Unless of course you are afraid to be proven wrong/crazy/horribly unknowledgable in college football 🙂

    The whole "anonymous coward" thing don’t work with the smack talk, my friend.

  8. Rob says:

    baseball was derived from stickball, a game children played

  9. HeatherLeigh says:

    does that mean cricket and baseball are related?

  10. Jessica says:

    Both have a bat and a ball (cricket actually has 2 bats, as there are 2 batters), a number of people on the field and you have to hit the ball then run to a certain place to be "safe" and score points. Think of cricket as being a bit like baseball with only 1 base, and 2 guys run back and forth until one gets out, he gets replaced with another etc.

    No tackling really, some diving and skidding and dirt/grass stains though, it is very much suited to tea and scones.

    I’m sure my lack of baseball knowledge makes you cringe as much as a lacking of cricket knowledge does to me, but that’s not our fault of being American and Australian where the two sports are almost mutually exclusive in the popularity.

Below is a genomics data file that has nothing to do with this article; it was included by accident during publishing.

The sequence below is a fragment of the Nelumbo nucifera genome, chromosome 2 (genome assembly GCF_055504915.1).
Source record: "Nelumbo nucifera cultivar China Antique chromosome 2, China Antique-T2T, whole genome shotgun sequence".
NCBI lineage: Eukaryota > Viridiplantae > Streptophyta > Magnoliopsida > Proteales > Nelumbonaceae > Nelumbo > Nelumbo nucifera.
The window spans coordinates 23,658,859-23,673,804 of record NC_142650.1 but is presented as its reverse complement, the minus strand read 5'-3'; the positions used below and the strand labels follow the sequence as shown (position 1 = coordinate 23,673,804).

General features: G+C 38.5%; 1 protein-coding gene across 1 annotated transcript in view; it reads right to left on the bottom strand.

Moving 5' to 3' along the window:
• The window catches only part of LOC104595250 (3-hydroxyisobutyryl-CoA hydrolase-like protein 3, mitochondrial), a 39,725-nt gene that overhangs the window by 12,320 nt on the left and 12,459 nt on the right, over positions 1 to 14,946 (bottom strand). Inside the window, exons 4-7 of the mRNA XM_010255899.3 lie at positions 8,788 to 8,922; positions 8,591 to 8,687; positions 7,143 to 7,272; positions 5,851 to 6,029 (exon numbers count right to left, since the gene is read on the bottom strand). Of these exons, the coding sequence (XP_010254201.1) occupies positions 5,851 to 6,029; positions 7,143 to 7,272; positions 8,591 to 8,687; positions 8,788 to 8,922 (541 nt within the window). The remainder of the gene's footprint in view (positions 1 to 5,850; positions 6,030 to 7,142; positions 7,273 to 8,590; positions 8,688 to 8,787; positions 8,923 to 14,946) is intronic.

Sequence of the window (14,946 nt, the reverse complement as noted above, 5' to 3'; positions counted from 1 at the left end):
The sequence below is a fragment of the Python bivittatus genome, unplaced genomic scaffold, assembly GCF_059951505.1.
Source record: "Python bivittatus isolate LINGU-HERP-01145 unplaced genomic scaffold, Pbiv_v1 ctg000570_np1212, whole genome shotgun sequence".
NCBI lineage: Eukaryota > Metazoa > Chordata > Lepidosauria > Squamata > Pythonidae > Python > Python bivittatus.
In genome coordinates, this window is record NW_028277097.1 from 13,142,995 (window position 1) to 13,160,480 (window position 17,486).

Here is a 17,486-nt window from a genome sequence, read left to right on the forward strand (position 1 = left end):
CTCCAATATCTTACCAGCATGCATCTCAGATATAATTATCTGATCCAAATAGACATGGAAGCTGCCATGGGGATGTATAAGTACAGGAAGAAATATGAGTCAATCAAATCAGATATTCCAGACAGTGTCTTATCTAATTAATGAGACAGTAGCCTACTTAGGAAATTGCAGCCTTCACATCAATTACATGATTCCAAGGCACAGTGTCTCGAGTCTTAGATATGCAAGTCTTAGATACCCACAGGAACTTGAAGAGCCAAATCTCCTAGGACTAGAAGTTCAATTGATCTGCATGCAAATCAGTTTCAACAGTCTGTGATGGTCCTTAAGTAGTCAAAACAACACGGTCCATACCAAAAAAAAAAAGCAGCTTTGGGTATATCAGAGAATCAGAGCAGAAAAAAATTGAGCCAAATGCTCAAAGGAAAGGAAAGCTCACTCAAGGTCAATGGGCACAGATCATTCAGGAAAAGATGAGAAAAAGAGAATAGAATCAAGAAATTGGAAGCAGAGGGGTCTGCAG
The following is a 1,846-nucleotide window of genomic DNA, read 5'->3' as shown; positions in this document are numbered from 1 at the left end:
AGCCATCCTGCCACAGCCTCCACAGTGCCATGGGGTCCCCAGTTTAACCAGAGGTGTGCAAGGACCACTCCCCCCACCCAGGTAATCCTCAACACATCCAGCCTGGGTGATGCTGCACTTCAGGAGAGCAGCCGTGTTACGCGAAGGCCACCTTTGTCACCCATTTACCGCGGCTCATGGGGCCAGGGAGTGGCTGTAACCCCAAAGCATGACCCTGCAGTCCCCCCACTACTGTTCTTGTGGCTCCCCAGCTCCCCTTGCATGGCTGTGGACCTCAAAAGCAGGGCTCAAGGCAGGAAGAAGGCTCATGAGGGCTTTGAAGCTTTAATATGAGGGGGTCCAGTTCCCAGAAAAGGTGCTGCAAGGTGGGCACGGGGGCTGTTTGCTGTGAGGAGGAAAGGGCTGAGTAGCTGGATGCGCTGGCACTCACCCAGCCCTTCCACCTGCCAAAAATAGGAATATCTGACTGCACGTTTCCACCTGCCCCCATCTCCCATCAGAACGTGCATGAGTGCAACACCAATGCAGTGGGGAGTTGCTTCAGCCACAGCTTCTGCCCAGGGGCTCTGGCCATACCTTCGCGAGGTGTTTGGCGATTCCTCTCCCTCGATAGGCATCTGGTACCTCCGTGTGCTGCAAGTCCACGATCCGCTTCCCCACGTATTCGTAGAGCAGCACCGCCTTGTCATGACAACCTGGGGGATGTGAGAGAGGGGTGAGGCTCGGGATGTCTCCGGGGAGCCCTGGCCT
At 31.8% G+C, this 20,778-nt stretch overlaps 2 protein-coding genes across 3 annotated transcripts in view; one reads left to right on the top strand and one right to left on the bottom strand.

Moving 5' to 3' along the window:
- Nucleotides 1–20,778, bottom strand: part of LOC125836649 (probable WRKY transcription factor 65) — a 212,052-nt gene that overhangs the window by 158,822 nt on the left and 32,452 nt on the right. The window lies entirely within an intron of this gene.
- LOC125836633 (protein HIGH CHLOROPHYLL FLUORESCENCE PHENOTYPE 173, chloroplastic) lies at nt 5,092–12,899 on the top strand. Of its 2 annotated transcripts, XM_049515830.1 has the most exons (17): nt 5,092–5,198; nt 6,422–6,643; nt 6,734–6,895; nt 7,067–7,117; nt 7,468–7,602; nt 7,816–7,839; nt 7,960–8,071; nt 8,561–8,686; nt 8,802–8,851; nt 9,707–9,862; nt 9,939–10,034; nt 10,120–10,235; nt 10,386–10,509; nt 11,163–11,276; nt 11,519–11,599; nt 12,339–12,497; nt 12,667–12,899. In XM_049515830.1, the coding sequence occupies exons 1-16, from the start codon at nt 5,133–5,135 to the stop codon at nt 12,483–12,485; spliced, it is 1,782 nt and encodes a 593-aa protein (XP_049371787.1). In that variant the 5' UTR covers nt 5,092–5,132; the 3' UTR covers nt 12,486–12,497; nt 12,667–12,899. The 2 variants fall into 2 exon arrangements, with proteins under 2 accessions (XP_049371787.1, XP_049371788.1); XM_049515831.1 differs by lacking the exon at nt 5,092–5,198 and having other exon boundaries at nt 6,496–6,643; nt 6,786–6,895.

Next weeks sports lesson: netball

  11. HeatherLeigh says:

    Jessica, that was a good explanation. Totally makes sense to me. I don’t cringe at limited baseball knowledge at all. I find it hard to hang in there with baseball sometimes because compared to football (the American kind) it goes so slowly.

    Anything that involves tea and scones is OK with me (though I am doing a little maintenance dieting right now and the mere idea of scones is about enough for me to lose my mind….there are definitely scones in my future….the real kind, not the starbucks kind).

    Looks like I’ll be traveling to Autralia early next year. I hadn’t thought abuot it but perhaps I’ll get to see cricket players in their natural habitat.

  12. HeatherLeigh says:

    Gee, what are the chances that Native Wizdom comes back? I mean after that resounding beating Nebraska gave us today.

  13. frenchie says:

    Baseball (and softball for that matter) did NOT evolve from stickball.  I think it’s most likely the other way around.  Here ya go: